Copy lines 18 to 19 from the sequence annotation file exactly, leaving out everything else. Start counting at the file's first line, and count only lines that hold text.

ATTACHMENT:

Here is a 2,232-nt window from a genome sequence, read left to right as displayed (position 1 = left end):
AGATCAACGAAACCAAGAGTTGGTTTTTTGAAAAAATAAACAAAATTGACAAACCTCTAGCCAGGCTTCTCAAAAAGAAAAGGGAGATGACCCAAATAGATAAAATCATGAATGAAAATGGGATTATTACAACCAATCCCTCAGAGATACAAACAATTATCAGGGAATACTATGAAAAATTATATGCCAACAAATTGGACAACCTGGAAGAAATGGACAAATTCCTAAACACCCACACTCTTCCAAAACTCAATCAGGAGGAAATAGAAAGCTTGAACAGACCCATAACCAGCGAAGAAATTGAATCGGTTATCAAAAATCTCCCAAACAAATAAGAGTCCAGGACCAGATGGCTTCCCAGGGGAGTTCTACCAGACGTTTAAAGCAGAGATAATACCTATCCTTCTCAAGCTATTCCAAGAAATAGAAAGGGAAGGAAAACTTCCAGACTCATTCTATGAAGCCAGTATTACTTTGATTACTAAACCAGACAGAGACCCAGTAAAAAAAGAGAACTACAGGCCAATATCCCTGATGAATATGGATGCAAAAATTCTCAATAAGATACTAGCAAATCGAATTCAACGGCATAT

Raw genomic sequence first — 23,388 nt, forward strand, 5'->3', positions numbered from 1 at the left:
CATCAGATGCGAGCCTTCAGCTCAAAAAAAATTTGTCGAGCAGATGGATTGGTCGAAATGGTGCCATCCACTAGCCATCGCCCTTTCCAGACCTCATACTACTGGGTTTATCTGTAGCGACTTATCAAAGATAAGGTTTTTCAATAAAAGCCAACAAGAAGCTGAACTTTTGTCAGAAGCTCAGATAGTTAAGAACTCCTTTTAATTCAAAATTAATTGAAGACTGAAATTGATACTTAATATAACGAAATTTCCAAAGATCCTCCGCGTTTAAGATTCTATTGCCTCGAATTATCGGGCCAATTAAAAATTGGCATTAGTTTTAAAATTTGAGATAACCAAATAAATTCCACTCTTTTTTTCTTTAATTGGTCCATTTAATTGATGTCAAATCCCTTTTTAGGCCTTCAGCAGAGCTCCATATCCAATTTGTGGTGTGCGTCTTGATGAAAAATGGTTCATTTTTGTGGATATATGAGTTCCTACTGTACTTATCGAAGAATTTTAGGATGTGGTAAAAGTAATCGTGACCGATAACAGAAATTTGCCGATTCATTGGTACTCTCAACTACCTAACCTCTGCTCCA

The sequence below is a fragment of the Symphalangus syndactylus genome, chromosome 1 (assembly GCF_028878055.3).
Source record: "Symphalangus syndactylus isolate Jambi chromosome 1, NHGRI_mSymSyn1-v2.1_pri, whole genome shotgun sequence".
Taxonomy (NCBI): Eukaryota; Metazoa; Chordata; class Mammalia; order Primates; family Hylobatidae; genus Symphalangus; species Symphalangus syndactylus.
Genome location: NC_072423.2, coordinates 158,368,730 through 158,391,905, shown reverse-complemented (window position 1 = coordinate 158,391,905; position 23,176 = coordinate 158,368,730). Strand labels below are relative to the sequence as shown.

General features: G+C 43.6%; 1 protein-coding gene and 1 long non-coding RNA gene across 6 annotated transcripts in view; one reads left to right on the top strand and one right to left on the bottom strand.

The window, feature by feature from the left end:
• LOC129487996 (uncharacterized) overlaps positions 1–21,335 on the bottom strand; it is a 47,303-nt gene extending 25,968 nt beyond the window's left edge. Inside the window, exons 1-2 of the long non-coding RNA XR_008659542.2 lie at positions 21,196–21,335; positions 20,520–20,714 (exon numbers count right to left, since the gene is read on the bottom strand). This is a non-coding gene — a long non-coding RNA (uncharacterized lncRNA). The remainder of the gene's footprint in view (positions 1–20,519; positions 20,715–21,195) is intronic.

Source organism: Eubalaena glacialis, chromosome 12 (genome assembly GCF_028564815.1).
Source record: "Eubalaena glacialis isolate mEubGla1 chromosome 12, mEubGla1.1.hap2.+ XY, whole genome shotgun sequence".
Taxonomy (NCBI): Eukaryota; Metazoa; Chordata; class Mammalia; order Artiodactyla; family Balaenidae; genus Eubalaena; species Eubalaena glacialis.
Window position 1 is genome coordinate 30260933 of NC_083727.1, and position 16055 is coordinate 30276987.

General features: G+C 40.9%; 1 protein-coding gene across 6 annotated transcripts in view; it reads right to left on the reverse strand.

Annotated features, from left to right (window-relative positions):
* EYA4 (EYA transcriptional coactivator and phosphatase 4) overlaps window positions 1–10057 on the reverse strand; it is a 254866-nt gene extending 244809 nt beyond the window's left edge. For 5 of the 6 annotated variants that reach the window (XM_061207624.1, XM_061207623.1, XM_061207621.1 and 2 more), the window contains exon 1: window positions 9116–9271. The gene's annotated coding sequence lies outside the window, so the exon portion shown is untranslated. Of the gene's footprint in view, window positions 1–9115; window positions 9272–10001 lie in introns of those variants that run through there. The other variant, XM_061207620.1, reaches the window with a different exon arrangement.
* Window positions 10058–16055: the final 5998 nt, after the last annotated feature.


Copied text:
* EYA4 (EYA transcriptional coactivator and phosphatase 4) overlaps window positions 1–10057 on the reverse strand; it is a 254866-nt gene extending 244809 nt beyond the window's left edge. For 5 of the 6 annotated variants that reach the window (XM_061207624.1, XM_061207623.1, XM_061207621.1 and 2 more), the window contains exon 1: window positions 9116–9271. The gene's annotated coding sequence lies outside the window, so the exon portion shown is untranslated. Of the gene's footprint in view, window positions 1–9115; window positions 9272–10001 lie in introns of those variants that run through there. The other variant, XM_061207620.1, reaches the window with a different exon arrangement.
* Window positions 10058–16055: the final 5998 nt, after the last annotated feature.